Alexei Sayle: Thatcher was a gift for comedians – but Labour failed too

Alexei SayleAlexei Sayle talks politics, stand-up and his film career to Laura Davis as he prepares for a Q&A event at FACT

SHE may have provided rich fodder for his scathing stand-up comedy back in the 80s but Alexei Sayle won’t be holding a party to mark the death of Margaret Thatcher.

“She’s just a sad old lady who’s died,” he says, just a few hours after her death was announced on Monday. “I won’t be celebrating really.

“I’ve got no affection for her. She was a vindictive, mean and petty-minded person and I think we’re seeing in the language coming from the Tories now that vindictiveness and meanness is still prevalent.

“But her power also came as a result of the profound failure in the old-fashioned authoritarian left. There’s a degree of showbusiness about politics and to elect someone like Michael Foot was insane. Even Neil Kinnock was a pretty unattractive person. Scargill was an utterly incompetent leader.”

When Anfield-born Sayle’s comedy career launched in the early-80s, Thatcher made great material for his angry, vociferous style of humour, backed up with serious socialist politics.

“She was a gift for comedians in the early-80s because she was such a monster,” says the 60-year-old.

“I don’t think you could find a more humourless woman and she polarised the country which is a good atmosphere to be in if you’re a comic because there were so many people around who hated her.

“You could get a laugh out of just shouting ‘Thatcher’.”

Sayle’s political opinions were fostered by his parents – railway worker Joseph and pools clerk Molly, who died just last month (“She was 97 but it was still a shock”).

Both were members of the Communist Party of Great Britain, while Sayle joined the Communist Party of Britain (Marxist–Leninist) at the age of 16. While his friends were going to see films starring Rock Hudson, the Sayles would take their son to watch the complete works of Soviet director Sergei Eisenstein.

Although his interest in Marxism did not wane, his passion for film took a different turn. Having been rejected by film schools after completing an art foundation course at Southport College, Sayle ended up in the industry anyway – “Ha, ha, ha, who’s laughing now!” – acting in around 15 movies, with roles including Fedor Golodkin in Gorky Park, the Sultan in Indiana Jones and the Last Crusade and dodgy antiques dealer Barbarossa in the 2006 family film The Thief Lord.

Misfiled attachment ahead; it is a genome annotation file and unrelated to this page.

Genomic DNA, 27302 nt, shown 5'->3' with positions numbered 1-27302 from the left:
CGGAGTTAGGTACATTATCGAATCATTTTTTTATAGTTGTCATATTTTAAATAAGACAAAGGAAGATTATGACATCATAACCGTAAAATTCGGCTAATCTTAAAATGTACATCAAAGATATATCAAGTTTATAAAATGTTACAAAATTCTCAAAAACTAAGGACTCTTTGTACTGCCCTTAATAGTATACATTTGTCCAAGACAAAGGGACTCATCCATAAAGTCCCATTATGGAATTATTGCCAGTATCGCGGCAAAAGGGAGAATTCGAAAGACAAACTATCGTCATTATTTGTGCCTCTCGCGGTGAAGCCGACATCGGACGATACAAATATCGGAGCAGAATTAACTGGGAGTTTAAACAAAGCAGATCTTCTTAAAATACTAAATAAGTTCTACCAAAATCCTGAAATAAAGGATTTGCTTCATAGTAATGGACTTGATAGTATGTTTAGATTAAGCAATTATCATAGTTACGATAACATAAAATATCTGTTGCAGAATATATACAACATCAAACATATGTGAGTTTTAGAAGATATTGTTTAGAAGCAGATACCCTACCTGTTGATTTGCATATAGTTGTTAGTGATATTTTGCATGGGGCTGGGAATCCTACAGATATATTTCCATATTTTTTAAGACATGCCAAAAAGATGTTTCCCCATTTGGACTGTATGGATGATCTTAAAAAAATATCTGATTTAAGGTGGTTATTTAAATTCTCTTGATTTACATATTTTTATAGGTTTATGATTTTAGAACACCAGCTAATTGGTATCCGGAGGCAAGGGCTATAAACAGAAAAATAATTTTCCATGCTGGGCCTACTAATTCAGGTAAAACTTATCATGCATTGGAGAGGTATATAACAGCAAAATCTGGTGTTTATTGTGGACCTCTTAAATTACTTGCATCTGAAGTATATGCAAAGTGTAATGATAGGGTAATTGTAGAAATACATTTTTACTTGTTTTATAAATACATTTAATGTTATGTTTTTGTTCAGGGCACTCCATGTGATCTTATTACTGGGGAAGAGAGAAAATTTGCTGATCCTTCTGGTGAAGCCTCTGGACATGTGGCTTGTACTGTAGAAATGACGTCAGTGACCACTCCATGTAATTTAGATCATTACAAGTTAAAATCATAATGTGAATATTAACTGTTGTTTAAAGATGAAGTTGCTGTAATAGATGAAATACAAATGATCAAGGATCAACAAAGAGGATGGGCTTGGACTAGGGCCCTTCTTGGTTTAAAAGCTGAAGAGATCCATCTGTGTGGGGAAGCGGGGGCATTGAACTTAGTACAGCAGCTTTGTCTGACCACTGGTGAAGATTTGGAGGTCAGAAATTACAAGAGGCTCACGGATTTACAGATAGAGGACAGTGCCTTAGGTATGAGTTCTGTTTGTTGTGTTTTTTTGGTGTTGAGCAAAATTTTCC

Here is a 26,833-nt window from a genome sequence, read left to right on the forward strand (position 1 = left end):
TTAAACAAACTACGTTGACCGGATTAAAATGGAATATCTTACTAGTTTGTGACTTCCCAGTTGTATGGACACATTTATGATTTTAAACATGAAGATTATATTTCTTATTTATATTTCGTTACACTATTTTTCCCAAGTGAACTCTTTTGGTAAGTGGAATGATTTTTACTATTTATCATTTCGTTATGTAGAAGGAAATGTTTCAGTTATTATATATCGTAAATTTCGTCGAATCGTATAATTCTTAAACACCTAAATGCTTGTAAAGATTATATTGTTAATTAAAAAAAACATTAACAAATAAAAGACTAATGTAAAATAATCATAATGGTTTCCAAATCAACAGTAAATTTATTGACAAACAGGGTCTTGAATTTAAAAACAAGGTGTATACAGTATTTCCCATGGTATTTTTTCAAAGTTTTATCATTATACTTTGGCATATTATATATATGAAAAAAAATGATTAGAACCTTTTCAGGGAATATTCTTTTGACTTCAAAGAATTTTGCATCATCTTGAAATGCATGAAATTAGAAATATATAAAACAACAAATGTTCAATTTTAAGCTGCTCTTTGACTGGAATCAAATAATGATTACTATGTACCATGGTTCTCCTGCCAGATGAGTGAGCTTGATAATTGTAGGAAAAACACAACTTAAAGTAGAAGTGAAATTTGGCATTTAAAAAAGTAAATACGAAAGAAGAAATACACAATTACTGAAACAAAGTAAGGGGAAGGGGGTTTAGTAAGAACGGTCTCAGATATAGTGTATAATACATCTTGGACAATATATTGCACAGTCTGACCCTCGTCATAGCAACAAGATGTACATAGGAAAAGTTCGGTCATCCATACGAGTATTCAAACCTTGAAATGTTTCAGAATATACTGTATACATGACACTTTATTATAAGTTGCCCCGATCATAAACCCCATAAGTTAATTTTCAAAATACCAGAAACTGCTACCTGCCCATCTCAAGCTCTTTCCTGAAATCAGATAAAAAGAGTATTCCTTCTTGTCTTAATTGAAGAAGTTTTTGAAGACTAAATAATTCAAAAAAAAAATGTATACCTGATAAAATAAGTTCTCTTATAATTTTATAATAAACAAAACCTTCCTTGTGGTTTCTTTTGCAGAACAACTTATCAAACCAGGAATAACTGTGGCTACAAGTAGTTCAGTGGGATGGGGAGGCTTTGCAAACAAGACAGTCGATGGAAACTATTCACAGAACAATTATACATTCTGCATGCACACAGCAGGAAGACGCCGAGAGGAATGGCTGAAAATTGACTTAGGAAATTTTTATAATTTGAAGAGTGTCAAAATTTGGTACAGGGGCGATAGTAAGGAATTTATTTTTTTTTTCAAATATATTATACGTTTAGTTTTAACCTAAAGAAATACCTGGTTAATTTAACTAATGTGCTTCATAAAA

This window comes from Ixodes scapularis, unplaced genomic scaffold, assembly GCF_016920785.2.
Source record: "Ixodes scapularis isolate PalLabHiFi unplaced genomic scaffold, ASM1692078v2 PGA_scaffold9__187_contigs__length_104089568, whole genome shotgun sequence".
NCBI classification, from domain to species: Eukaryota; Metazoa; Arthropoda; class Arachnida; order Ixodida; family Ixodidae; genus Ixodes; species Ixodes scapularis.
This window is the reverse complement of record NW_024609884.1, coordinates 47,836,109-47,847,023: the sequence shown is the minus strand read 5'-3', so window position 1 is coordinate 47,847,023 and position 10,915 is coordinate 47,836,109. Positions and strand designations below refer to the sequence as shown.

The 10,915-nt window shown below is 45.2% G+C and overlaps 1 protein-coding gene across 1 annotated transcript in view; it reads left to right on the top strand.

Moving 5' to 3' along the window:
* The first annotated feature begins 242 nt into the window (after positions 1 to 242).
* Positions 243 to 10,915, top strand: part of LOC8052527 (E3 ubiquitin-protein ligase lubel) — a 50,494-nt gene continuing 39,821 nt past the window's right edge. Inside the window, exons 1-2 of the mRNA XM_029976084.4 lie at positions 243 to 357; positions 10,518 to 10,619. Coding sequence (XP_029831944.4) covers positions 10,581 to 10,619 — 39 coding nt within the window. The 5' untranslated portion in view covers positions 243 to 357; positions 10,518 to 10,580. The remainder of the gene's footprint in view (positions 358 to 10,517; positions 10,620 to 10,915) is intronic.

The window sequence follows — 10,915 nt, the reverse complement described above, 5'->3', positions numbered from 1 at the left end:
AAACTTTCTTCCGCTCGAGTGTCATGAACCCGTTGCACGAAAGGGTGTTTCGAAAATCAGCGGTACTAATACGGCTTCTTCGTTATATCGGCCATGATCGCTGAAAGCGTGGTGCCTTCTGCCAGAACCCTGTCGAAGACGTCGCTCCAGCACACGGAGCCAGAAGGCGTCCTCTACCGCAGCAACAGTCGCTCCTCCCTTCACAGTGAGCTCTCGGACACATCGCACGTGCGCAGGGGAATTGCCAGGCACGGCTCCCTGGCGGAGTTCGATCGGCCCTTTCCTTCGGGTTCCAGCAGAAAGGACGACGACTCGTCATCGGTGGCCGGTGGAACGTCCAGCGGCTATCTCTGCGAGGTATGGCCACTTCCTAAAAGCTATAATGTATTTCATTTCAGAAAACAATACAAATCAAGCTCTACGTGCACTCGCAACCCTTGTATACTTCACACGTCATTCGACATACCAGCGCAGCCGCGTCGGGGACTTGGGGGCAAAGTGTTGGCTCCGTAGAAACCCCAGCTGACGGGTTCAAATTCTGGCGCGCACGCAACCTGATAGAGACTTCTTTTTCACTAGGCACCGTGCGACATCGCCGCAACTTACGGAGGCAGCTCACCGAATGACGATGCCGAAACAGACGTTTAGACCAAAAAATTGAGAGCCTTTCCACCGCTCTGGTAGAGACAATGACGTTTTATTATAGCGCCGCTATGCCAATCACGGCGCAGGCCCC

His film career will be celebrated at a Q&A event at FACT in aid of youth charity Clapperboard Presents later this month, which will feature a showreel of his many roles.

“The movie business is a fascinating world – sort of like the circus is coming to town,” he says. “I’ve been in some good films and I’ve been in some terrible ones. Carry on Columbus – I don’t know what I was doing there.”

Sayle chose parts simply by accepting those he was offered, particularly if they were being filmed somewhere interesting “because I thought it would make a nice holiday”.

“I never really took it seriously enough,” he admits.

“I was very arrogant about it and didn’t really appreciate what a privilege it was to be in a movie.

“When people audition they go dressed as the part and stuff like that. I never did any of that. I was quite blase about it really – ‘Ah, Steven Spielberg wants me to be in this film. Yeah okay’.”

Organisations like Clapperboard, which gives ordinary young people the chance to break into the industry, are important, adds Sayle.

“The media is being more and more taken over by Eton,” he says.

“The voices of ordinary people are getting crowded out. A lot of British films, all the cast and crew are either acting dynasties – the Bonham Carters, Redgraves and Richardsons – or people from Eton.

“In the 70s, all the great British movie stars were working class – Michael Caine, Tom Courtney, Peter O’Toole, Terence Stamp – and now they have all been to public school.

“Which is not to say they’re not all fantastic actors but it’s just very unfair and they have a very limited range of experience.”

Why does he think this situation is happening?

“They probably saw they’d made a mistake,” laughs Sayle.

“There was a brief period of amnesia when they let the working classes through and then they thought ‘we’re not going to make that mistake again’ so they slammed the doors shut.”

This is one of the subjects Sayle covers in his stand-up, which he has returned to after a 17-year hiatus, avoiding comedy clubs altogether until recently because he had begun to hate the experience.

“What I was doing, which I hadn’t realised, was a comic persona,” he says. “The guy in the tight suit was actually a creation. I thought it was me in a sense but it wasn’t.

“I used to say comedy was very limited – you could only do the ‘I hate this, I hate that’ but in fact it was just my persona that was limited.”

When Manchester-born comedian Stuart Lee asked Sayle to join him in a show in 2011, the Liverpudlian rewrote some observational material he was using at book launches (he is the author of two short story collections and five novels). It was so warmly received that he decided to return to stand-up – but this time as himself, wearing his own, more comfortable, clothes.

“The shows are only for themselves and that gives them a kind of purity that I think is really interesting,” says Sayle.

“It’s not about a DVD, it’s not about being on the telly. A performance exists just for that moment there.

“There’s no ambition in it apart from doing a good show and that’s very liberating.”

Liverpool Post, April 11, 2013